In the "Key to Time" epic, covering the whole of season sixteen of Doctor Who, the Doctor is sent on a mission to retrieve the six pieces of the Key, ostensibly by the White Guardian. However, he is not the only person looking for the pieces.

The third story, "The Stones of Blood," begins with a warning voice: "Beware of the Black Guardian," which is the first mention of the Guardians since Romana's arrival in "The Ribos Operation." The Doctor then visits contemporary Earth, where the third segment has been held by the alien criminal Cessair** of Diplos, having brought it there thousands of years earlier. And Cessair knows both how to use the segment's shape-changing powers to alter her appearance, and that the Doctor is there looking for the segment. The natural conclusion is that she is an agent of the Black Guardian, who is seeking the key.

In the last story, "The Armageddon Factor," the main villain, the Shadow, makes no attempt to hide the fact that he is a servant of the Black Guardian, and that he has been waiting for the Doctor to arrive with the first five segments of the Key. ("I am the Shadow. Your adversary, shall we say. It is not important. You come in quest of a key.") At the end, with Shadow, in death, calls out to his master for help, but the Black Guardian disguises himself as the White and goes to claim the complete Key to Time from the Doctor and Romana.

My inference, from the first time I saw the stories, was that the whole storyline was entirely the work of the Black Guardian, that the figure who gave the Doctor his assignment in the first story was not the White Guardian, but again the Black in disguise. So the Doctor, Cessair, and the Shadow were all working for the same power, knowingly of not. This explains, for example, the curious fact that Cessair of Diplos had captured one of the segments and brought it to the Doctor's favorite planet; it was there waiting for him to swing by and claim it.

However, in a number of online discussions of the season-long plot, I have seen the suggestion that the White Guardian really did put the Doctor on the job, and that he completed his adjustments to correct the coming chaos in spacetime while the Key was complete, before it was nearly stolen by the Black Guardian. My ultimate question is whether there is there any evidence for this idea in the stories? Or is this just a product of people misunderstanding a somewhat subtle plot?

** Only today, as I was researching this question, did I learn that "Cessair," like several the villainess's other identities, is the name of a Celtic heroine/goddess.


2 Answers 2


I am not fully aware of what is considered accepted canon sources in the Who'verse, but everything that I can find corroborates that it is the White Guardian that sets the doctor the task originally.

From a transcript of the show (Admittedly the Guardian could be lying):

GUARDIAN: I am the White Guardian. In order to maintain the universal balance, there is also a Black Guardian, and he also requires the Key to Time, but for a different purpose. An evil purpose. He must not get it. Doctor, at all costs, you must prevent that.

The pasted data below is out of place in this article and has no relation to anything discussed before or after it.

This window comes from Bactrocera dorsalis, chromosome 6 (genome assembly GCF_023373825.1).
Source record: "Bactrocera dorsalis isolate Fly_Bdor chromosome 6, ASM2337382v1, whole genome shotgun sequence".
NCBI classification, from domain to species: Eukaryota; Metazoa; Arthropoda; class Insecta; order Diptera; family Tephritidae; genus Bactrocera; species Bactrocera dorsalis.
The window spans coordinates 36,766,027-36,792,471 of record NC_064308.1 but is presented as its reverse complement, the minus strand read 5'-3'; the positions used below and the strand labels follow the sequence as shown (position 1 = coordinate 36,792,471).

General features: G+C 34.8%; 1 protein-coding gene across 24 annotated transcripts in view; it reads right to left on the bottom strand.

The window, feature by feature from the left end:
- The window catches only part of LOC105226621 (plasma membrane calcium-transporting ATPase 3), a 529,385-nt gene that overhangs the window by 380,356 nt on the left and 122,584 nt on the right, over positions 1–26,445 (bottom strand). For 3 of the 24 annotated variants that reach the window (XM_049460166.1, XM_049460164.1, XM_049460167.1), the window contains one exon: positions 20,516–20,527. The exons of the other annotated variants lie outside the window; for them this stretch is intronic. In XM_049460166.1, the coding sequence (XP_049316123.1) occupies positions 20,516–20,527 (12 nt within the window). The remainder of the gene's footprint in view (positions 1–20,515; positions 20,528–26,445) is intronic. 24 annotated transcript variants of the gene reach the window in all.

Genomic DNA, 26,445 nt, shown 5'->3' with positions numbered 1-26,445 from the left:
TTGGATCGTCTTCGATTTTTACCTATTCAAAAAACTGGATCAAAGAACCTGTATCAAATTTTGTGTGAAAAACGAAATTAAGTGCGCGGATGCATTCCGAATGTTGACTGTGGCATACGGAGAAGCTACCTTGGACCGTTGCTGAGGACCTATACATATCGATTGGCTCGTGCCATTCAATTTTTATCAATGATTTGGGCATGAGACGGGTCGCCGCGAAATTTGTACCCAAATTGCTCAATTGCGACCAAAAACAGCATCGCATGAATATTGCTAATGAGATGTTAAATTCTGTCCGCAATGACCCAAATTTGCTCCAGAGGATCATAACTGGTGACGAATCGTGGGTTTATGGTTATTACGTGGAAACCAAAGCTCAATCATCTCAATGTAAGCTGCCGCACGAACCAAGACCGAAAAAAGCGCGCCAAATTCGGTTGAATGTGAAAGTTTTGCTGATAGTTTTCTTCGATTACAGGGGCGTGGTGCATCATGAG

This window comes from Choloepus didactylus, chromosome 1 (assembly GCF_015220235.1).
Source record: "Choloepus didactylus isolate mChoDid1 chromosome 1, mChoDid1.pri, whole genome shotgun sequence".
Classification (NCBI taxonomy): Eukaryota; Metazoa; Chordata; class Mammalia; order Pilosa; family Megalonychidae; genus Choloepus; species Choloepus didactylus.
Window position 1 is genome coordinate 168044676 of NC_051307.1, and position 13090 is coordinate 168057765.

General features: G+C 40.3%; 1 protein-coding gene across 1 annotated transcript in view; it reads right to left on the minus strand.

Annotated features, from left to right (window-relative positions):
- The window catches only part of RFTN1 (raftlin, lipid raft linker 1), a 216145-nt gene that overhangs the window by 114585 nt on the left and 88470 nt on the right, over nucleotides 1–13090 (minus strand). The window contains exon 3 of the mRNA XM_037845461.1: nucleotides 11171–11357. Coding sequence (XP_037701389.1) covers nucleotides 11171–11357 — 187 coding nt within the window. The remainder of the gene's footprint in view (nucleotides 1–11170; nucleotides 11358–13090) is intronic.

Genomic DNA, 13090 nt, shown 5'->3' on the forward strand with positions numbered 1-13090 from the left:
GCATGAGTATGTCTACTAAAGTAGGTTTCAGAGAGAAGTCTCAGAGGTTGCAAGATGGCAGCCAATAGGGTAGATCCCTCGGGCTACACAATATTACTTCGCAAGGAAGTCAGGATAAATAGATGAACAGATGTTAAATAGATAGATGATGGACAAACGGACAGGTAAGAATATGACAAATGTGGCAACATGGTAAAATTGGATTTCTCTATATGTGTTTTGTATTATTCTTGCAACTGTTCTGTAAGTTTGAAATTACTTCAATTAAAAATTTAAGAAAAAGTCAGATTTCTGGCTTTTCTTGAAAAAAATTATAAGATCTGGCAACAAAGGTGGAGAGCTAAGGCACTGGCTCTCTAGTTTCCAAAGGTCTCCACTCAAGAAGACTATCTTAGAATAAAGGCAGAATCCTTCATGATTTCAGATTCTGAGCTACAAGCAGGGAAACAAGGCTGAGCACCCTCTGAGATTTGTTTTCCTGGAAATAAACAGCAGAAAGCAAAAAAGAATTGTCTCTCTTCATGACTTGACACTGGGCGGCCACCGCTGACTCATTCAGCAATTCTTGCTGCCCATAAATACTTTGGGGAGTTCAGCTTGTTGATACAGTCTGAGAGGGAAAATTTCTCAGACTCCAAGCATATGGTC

From The Doctor Who guide:

The Doctor and K-9 Mark 2 are sent on a mission by the immensely powerful White Guardian. The six segments of the Key to Time, currently disguised and scattered throughout the cosmos, need to be brought together. Once assembled, the Key will allow the Guardian to restore balance and good to a universe that is descending into evil and chaos. It will also thwart the plans of the fearsome Black Guardian!

From TvTropes:

A godlike guy in a casual white suit, the White Guardian, interrupts the Doctor's puttering around in the TARDIS to give him a quest: find all six segments of the Key To Time. Why and how and what the thing does isn't explained just yet, but the Black Guardian apparently wants it too.

From The Den of Geek:

If you really want to break out the big guns, you can argue that Season 16, during Tom Baker's tenure, was the longest story in the show's history, running for twenty-six episodes.

The Doctor is enlisted by the White Guardian to find the six separate segments of the object through time and space, and assigned a Time Lady companion, Romana, to help.

Probably one of the stronger corroborations is from a book titled The Doctor Who Programme Guide by Jean Marc Lofficier (I was unable to find the actual episode excerpt in google books, this is from a synopsis on this site):


  The Ribos Operation                    9/2/78    9/23/78    4

Sent to seek out the Key To Time by the White Guardian, the Doctor and his fellow Time Lord Romana, find themselves sucked into a botched mineral scam on the planet Ribos.

  • 2
    The show transcript would be a bit more convincing if it didn't simply refer to the White Guardian as GUARDIAN: however, even if it did, he's the White Guardian as far as we know at the time. The other references are basically all synopses, and can either be referring to what was know at that point in the story, or to each author's personal opinion. A reference to the intentions of the show's creators would be more convincing, in this particular case. It can easily be read either way, in my opinion.